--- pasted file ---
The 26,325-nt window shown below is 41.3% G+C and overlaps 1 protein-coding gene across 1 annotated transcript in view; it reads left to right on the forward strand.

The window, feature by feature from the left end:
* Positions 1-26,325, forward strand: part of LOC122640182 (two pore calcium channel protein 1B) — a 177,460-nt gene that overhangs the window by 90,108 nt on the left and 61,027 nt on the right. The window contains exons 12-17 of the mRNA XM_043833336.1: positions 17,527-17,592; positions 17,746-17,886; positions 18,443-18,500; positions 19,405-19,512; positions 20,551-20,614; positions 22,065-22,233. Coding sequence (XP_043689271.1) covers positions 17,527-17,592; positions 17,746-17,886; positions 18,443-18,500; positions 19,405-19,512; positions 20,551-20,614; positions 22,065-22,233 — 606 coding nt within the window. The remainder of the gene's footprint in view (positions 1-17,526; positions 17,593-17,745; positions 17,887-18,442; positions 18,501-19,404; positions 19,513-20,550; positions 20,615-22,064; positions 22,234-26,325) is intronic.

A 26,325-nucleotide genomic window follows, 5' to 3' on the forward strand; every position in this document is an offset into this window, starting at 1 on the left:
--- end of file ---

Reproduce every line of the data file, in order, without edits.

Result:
The 26,325-nt window shown below is 41.3% G+C and overlaps 1 protein-coding gene across 1 annotated transcript in view; it reads left to right on the forward strand.

The window, feature by feature from the left end:
* Positions 1-26,325, forward strand: part of LOC122640182 (two pore calcium channel protein 1B) — a 177,460-nt gene that overhangs the window by 90,108 nt on the left and 61,027 nt on the right. The window contains exons 12-17 of the mRNA XM_043833336.1: positions 17,527-17,592; positions 17,746-17,886; positions 18,443-18,500; positions 19,405-19,512; positions 20,551-20,614; positions 22,065-22,233. Coding sequence (XP_043689271.1) covers positions 17,527-17,592; positions 17,746-17,886; positions 18,443-18,500; positions 19,405-19,512; positions 20,551-20,614; positions 22,065-22,233 — 606 coding nt within the window. The remainder of the gene's footprint in view (positions 1-17,526; positions 17,593-17,745; positions 17,887-18,442; positions 18,501-19,404; positions 19,513-20,550; positions 20,615-22,064; positions 22,234-26,325) is intronic.

A 26,325-nucleotide genomic window follows, 5' to 3' on the forward strand; every position in this document is an offset into this window, starting at 1 on the left: